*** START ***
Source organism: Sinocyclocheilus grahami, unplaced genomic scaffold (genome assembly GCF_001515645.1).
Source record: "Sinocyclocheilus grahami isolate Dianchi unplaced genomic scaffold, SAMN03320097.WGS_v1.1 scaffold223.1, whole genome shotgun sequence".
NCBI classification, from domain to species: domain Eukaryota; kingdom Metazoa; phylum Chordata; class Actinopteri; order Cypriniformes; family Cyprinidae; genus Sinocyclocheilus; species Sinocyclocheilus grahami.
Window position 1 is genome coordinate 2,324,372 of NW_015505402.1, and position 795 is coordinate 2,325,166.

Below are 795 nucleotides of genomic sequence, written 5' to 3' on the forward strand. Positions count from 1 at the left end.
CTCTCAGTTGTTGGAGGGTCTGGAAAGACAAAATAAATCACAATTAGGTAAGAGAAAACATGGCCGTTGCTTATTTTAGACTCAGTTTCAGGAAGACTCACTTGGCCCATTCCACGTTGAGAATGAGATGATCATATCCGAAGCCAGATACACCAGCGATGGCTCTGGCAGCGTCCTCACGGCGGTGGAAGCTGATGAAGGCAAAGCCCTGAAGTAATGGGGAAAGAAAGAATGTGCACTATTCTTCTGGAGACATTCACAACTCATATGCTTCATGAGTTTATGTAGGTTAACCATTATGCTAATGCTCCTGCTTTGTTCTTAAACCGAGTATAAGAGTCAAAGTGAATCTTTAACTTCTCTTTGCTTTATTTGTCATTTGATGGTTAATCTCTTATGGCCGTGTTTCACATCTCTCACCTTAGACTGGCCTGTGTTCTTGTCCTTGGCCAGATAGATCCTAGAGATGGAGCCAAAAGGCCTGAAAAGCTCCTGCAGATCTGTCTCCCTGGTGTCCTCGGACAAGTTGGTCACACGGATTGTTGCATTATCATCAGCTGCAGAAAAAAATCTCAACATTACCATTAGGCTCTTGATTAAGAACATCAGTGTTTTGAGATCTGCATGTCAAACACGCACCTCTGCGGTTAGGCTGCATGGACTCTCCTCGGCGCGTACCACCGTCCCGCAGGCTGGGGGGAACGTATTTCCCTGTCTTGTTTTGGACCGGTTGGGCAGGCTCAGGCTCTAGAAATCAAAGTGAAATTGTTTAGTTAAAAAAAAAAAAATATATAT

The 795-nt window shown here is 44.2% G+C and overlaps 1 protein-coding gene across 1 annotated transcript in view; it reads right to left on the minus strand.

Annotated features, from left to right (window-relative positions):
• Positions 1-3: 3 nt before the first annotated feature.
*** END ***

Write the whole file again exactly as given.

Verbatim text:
Source organism: Sinocyclocheilus grahami, unplaced genomic scaffold (genome assembly GCF_001515645.1).
Source record: "Sinocyclocheilus grahami isolate Dianchi unplaced genomic scaffold, SAMN03320097.WGS_v1.1 scaffold223.1, whole genome shotgun sequence".
NCBI classification, from domain to species: domain Eukaryota; kingdom Metazoa; phylum Chordata; class Actinopteri; order Cypriniformes; family Cyprinidae; genus Sinocyclocheilus; species Sinocyclocheilus grahami.
Window position 1 is genome coordinate 2,324,372 of NW_015505402.1, and position 795 is coordinate 2,325,166.

Below are 795 nucleotides of genomic sequence, written 5' to 3' on the forward strand. Positions count from 1 at the left end.
CTCTCAGTTGTTGGAGGGTCTGGAAAGACAAAATAAATCACAATTAGGTAAGAGAAAACATGGCCGTTGCTTATTTTAGACTCAGTTTCAGGAAGACTCACTTGGCCCATTCCACGTTGAGAATGAGATGATCATATCCGAAGCCAGATACACCAGCGATGGCTCTGGCAGCGTCCTCACGGCGGTGGAAGCTGATGAAGGCAAAGCCCTGAAGTAATGGGGAAAGAAAGAATGTGCACTATTCTTCTGGAGACATTCACAACTCATATGCTTCATGAGTTTATGTAGGTTAACCATTATGCTAATGCTCCTGCTTTGTTCTTAAACCGAGTATAAGAGTCAAAGTGAATCTTTAACTTCTCTTTGCTTTATTTGTCATTTGATGGTTAATCTCTTATGGCCGTGTTTCACATCTCTCACCTTAGACTGGCCTGTGTTCTTGTCCTTGGCCAGATAGATCCTAGAGATGGAGCCAAAAGGCCTGAAAAGCTCCTGCAGATCTGTCTCCCTGGTGTCCTCGGACAAGTTGGTCACACGGATTGTTGCATTATCATCAGCTGCAGAAAAAAATCTCAACATTACCATTAGGCTCTTGATTAAGAACATCAGTGTTTTGAGATCTGCATGTCAAACACGCACCTCTGCGGTTAGGCTGCATGGACTCTCCTCGGCGCGTACCACCGTCCCGCAGGCTGGGGGGAACGTATTTCCCTGTCTTGTTTTGGACCGGTTGGGCAGGCTCAGGCTCTAGAAATCAAAGTGAAATTGTTTAGTTAAAAAAAAAAAAATATATAT

The 795-nt window shown here is 44.2% G+C and overlaps 1 protein-coding gene across 1 annotated transcript in view; it reads right to left on the minus strand.

Annotated features, from left to right (window-relative positions):
• Positions 1-3: 3 nt before the first annotated feature.